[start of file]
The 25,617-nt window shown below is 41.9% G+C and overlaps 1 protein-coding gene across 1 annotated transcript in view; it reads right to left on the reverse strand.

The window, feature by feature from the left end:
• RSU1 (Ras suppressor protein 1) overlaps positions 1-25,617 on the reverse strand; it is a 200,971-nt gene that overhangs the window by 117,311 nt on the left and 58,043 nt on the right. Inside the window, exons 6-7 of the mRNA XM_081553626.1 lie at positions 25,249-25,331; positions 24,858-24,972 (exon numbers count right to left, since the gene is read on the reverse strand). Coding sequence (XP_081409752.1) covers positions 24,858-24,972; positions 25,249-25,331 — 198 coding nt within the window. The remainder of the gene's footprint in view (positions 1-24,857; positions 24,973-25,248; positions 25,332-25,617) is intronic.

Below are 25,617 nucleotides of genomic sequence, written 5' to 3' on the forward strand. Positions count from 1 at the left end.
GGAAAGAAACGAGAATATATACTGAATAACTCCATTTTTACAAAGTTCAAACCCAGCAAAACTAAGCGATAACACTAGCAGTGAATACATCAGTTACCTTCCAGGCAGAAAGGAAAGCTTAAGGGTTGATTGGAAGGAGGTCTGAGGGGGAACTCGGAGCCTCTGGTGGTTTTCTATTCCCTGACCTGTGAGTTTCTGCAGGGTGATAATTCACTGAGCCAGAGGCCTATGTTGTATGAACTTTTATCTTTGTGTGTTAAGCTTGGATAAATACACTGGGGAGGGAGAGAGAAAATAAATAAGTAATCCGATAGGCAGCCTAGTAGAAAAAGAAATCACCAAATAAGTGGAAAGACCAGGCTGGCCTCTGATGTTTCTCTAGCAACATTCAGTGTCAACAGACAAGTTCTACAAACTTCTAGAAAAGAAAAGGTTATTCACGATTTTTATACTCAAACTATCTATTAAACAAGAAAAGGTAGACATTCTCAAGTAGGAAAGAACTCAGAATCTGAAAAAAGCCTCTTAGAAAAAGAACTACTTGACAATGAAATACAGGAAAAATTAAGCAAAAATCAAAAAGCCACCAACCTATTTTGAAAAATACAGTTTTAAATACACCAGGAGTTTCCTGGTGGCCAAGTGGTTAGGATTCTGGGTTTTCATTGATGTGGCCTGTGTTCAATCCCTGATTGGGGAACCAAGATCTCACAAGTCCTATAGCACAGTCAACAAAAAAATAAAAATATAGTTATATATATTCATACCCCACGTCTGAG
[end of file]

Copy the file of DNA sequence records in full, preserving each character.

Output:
The 25,617-nt window shown below is 41.9% G+C and overlaps 1 protein-coding gene across 1 annotated transcript in view; it reads right to left on the reverse strand.

The window, feature by feature from the left end:
• RSU1 (Ras suppressor protein 1) overlaps positions 1-25,617 on the reverse strand; it is a 200,971-nt gene that overhangs the window by 117,311 nt on the left and 58,043 nt on the right. Inside the window, exons 6-7 of the mRNA XM_081553626.1 lie at positions 25,249-25,331; positions 24,858-24,972 (exon numbers count right to left, since the gene is read on the reverse strand). Coding sequence (XP_081409752.1) covers positions 24,858-24,972; positions 25,249-25,331 — 198 coding nt within the window. The remainder of the gene's footprint in view (positions 1-24,857; positions 24,973-25,248; positions 25,332-25,617) is intronic.

Below are 25,617 nucleotides of genomic sequence, written 5' to 3' on the forward strand. Positions count from 1 at the left end.
GGAAAGAAACGAGAATATATACTGAATAACTCCATTTTTACAAAGTTCAAACCCAGCAAAACTAAGCGATAACACTAGCAGTGAATACATCAGTTACCTTCCAGGCAGAAAGGAAAGCTTAAGGGTTGATTGGAAGGAGGTCTGAGGGGGAACTCGGAGCCTCTGGTGGTTTTCTATTCCCTGACCTGTGAGTTTCTGCAGGGTGATAATTCACTGAGCCAGAGGCCTATGTTGTATGAACTTTTATCTTTGTGTGTTAAGCTTGGATAAATACACTGGGGAGGGAGAGAGAAAATAAATAAGTAATCCGATAGGCAGCCTAGTAGAAAAAGAAATCACCAAATAAGTGGAAAGACCAGGCTGGCCTCTGATGTTTCTCTAGCAACATTCAGTGTCAACAGACAAGTTCTACAAACTTCTAGAAAAGAAAAGGTTATTCACGATTTTTATACTCAAACTATCTATTAAACAAGAAAAGGTAGACATTCTCAAGTAGGAAAGAACTCAGAATCTGAAAAAAGCCTCTTAGAAAAAGAACTACTTGACAATGAAATACAGGAAAAATTAAGCAAAAATCAAAAAGCCACCAACCTATTTTGAAAAATACAGTTTTAAATACACCAGGAGTTTCCTGGTGGCCAAGTGGTTAGGATTCTGGGTTTTCATTGATGTGGCCTGTGTTCAATCCCTGATTGGGGAACCAAGATCTCACAAGTCCTATAGCACAGTCAACAAAAAAATAAAAATATAGTTATATATATTCATACCCCACGTCTGAG